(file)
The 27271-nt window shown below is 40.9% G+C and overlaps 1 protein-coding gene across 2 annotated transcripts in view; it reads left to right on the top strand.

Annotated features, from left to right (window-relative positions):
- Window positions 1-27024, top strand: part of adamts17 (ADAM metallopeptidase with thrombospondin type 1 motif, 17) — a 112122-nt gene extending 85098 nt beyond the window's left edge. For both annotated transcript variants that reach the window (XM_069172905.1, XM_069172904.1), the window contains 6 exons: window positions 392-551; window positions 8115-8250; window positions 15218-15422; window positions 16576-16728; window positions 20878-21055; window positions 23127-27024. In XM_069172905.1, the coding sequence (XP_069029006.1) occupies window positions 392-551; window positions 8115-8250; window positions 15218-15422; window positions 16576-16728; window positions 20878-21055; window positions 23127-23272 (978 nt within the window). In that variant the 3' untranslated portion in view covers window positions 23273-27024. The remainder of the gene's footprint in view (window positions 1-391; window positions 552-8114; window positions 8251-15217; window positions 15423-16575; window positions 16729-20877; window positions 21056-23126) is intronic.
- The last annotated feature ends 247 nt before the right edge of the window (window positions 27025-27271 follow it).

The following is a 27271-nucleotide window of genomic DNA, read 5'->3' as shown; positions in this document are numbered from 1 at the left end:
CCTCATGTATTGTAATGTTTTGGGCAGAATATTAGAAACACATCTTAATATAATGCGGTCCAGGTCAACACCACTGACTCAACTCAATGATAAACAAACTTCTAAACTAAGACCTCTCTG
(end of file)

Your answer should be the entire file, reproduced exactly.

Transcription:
The 27271-nt window shown below is 40.9% G+C and overlaps 1 protein-coding gene across 2 annotated transcripts in view; it reads left to right on the top strand.

Annotated features, from left to right (window-relative positions):
- Window positions 1-27024, top strand: part of adamts17 (ADAM metallopeptidase with thrombospondin type 1 motif, 17) — a 112122-nt gene extending 85098 nt beyond the window's left edge. For both annotated transcript variants that reach the window (XM_069172905.1, XM_069172904.1), the window contains 6 exons: window positions 392-551; window positions 8115-8250; window positions 15218-15422; window positions 16576-16728; window positions 20878-21055; window positions 23127-27024. In XM_069172905.1, the coding sequence (XP_069029006.1) occupies window positions 392-551; window positions 8115-8250; window positions 15218-15422; window positions 16576-16728; window positions 20878-21055; window positions 23127-23272 (978 nt within the window). In that variant the 3' untranslated portion in view covers window positions 23273-27024. The remainder of the gene's footprint in view (window positions 1-391; window positions 552-8114; window positions 8251-15217; window positions 15423-16575; window positions 16729-20877; window positions 21056-23126) is intronic.
- The last annotated feature ends 247 nt before the right edge of the window (window positions 27025-27271 follow it).

The following is a 27271-nucleotide window of genomic DNA, read 5'->3' as shown; positions in this document are numbered from 1 at the left end:
CCTCATGTATTGTAATGTTTTGGGCAGAATATTAGAAACACATCTTAATATAATGCGGTCCAGGTCAACACCACTGACTCAACTCAATGATAAACAAACTTCTAAACTAAGACCTCTCTG